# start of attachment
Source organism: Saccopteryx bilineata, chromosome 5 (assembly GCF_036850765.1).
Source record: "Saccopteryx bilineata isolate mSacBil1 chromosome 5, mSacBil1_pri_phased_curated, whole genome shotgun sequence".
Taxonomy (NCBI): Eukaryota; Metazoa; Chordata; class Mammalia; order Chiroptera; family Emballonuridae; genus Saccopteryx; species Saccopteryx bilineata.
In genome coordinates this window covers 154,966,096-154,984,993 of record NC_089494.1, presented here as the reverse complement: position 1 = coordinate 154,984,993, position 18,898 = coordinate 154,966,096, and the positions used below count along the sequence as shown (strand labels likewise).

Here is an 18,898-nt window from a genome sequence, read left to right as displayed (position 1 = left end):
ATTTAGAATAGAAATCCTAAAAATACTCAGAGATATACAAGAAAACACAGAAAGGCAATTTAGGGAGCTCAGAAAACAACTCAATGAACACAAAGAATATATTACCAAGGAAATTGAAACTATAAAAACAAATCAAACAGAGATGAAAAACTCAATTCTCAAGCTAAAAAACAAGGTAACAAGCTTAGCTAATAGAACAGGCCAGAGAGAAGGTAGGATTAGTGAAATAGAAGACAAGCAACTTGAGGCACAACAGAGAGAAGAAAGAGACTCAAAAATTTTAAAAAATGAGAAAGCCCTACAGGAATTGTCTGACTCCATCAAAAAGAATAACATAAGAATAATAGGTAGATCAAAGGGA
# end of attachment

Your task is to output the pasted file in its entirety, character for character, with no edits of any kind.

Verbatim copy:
Source organism: Saccopteryx bilineata, chromosome 5 (assembly GCF_036850765.1).
Source record: "Saccopteryx bilineata isolate mSacBil1 chromosome 5, mSacBil1_pri_phased_curated, whole genome shotgun sequence".
Taxonomy (NCBI): Eukaryota; Metazoa; Chordata; class Mammalia; order Chiroptera; family Emballonuridae; genus Saccopteryx; species Saccopteryx bilineata.
In genome coordinates this window covers 154,966,096-154,984,993 of record NC_089494.1, presented here as the reverse complement: position 1 = coordinate 154,984,993, position 18,898 = coordinate 154,966,096, and the positions used below count along the sequence as shown (strand labels likewise).

Here is an 18,898-nt window from a genome sequence, read left to right as displayed (position 1 = left end):
ATTTAGAATAGAAATCCTAAAAATACTCAGAGATATACAAGAAAACACAGAAAGGCAATTTAGGGAGCTCAGAAAACAACTCAATGAACACAAAGAATATATTACCAAGGAAATTGAAACTATAAAAACAAATCAAACAGAGATGAAAAACTCAATTCTCAAGCTAAAAAACAAGGTAACAAGCTTAGCTAATAGAACAGGCCAGAGAGAAGGTAGGATTAGTGAAATAGAAGACAAGCAACTTGAGGCACAACAGAGAGAAGAAAGAGACTCAAAAATTTTAAAAAATGAGAAAGCCCTACAGGAATTGTCTGACTCCATCAAAAAGAATAACATAAGAATAATAGGTAGATCAAAGGGA